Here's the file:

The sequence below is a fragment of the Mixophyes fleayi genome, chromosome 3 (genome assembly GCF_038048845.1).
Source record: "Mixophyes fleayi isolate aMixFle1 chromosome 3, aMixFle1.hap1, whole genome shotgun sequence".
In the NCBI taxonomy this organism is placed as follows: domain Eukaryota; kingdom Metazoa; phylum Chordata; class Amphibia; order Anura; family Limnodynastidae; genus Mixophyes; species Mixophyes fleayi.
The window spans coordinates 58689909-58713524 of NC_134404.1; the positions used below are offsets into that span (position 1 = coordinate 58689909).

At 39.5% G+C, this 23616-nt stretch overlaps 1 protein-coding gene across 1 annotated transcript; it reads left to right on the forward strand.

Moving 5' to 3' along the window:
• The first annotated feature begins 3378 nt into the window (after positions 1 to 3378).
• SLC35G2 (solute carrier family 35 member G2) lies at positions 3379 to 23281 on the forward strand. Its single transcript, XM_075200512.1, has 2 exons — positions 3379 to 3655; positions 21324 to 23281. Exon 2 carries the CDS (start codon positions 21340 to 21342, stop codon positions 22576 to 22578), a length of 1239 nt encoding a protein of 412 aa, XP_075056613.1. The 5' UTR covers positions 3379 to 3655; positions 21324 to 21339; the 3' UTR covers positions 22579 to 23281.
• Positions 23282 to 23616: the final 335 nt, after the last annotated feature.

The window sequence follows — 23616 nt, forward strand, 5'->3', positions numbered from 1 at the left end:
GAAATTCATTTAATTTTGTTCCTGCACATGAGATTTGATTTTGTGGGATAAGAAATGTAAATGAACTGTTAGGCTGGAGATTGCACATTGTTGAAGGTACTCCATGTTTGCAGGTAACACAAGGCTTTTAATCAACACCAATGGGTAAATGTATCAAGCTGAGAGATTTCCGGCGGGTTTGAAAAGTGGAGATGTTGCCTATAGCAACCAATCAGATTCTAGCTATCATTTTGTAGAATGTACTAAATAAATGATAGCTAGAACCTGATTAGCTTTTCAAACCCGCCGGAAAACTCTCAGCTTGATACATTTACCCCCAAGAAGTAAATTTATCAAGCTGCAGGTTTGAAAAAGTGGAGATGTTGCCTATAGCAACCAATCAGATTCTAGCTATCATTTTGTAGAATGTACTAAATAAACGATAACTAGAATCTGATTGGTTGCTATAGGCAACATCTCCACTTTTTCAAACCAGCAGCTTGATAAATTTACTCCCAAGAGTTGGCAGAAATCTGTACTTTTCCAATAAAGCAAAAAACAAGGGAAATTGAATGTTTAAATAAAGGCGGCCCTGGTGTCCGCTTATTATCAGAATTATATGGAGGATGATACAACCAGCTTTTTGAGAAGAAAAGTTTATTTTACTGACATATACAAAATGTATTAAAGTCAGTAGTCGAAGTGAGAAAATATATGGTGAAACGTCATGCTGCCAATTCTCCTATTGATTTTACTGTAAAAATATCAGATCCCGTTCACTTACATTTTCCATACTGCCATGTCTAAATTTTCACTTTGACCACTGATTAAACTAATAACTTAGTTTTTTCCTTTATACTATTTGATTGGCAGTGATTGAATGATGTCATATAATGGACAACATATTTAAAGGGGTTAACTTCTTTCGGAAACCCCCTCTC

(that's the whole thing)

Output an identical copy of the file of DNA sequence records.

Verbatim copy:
The sequence below is a fragment of the Mixophyes fleayi genome, chromosome 3 (genome assembly GCF_038048845.1).
Source record: "Mixophyes fleayi isolate aMixFle1 chromosome 3, aMixFle1.hap1, whole genome shotgun sequence".
In the NCBI taxonomy this organism is placed as follows: domain Eukaryota; kingdom Metazoa; phylum Chordata; class Amphibia; order Anura; family Limnodynastidae; genus Mixophyes; species Mixophyes fleayi.
The window spans coordinates 58689909-58713524 of NC_134404.1; the positions used below are offsets into that span (position 1 = coordinate 58689909).

At 39.5% G+C, this 23616-nt stretch overlaps 1 protein-coding gene across 1 annotated transcript; it reads left to right on the forward strand.

Moving 5' to 3' along the window:
• The first annotated feature begins 3378 nt into the window (after positions 1 to 3378).
• SLC35G2 (solute carrier family 35 member G2) lies at positions 3379 to 23281 on the forward strand. Its single transcript, XM_075200512.1, has 2 exons — positions 3379 to 3655; positions 21324 to 23281. Exon 2 carries the CDS (start codon positions 21340 to 21342, stop codon positions 22576 to 22578), a length of 1239 nt encoding a protein of 412 aa, XP_075056613.1. The 5' UTR covers positions 3379 to 3655; positions 21324 to 21339; the 3' UTR covers positions 22579 to 23281.
• Positions 23282 to 23616: the final 335 nt, after the last annotated feature.

The window sequence follows — 23616 nt, forward strand, 5'->3', positions numbered from 1 at the left end:
GAAATTCATTTAATTTTGTTCCTGCACATGAGATTTGATTTTGTGGGATAAGAAATGTAAATGAACTGTTAGGCTGGAGATTGCACATTGTTGAAGGTACTCCATGTTTGCAGGTAACACAAGGCTTTTAATCAACACCAATGGGTAAATGTATCAAGCTGAGAGATTTCCGGCGGGTTTGAAAAGTGGAGATGTTGCCTATAGCAACCAATCAGATTCTAGCTATCATTTTGTAGAATGTACTAAATAAATGATAGCTAGAACCTGATTAGCTTTTCAAACCCGCCGGAAAACTCTCAGCTTGATACATTTACCCCCAAGAAGTAAATTTATCAAGCTGCAGGTTTGAAAAAGTGGAGATGTTGCCTATAGCAACCAATCAGATTCTAGCTATCATTTTGTAGAATGTACTAAATAAACGATAACTAGAATCTGATTGGTTGCTATAGGCAACATCTCCACTTTTTCAAACCAGCAGCTTGATAAATTTACTCCCAAGAGTTGGCAGAAATCTGTACTTTTCCAATAAAGCAAAAAACAAGGGAAATTGAATGTTTAAATAAAGGCGGCCCTGGTGTCCGCTTATTATCAGAATTATATGGAGGATGATACAACCAGCTTTTTGAGAAGAAAAGTTTATTTTACTGACATATACAAAATGTATTAAAGTCAGTAGTCGAAGTGAGAAAATATATGGTGAAACGTCATGCTGCCAATTCTCCTATTGATTTTACTGTAAAAATATCAGATCCCGTTCACTTACATTTTCCATACTGCCATGTCTAAATTTTCACTTTGACCACTGATTAAACTAATAACTTAGTTTTTTCCTTTATACTATTTGATTGGCAGTGATTGAATGATGTCATATAATGGACAACATATTTAAAGGGGTTAACTTCTTTCGGAAACCCCCTCTC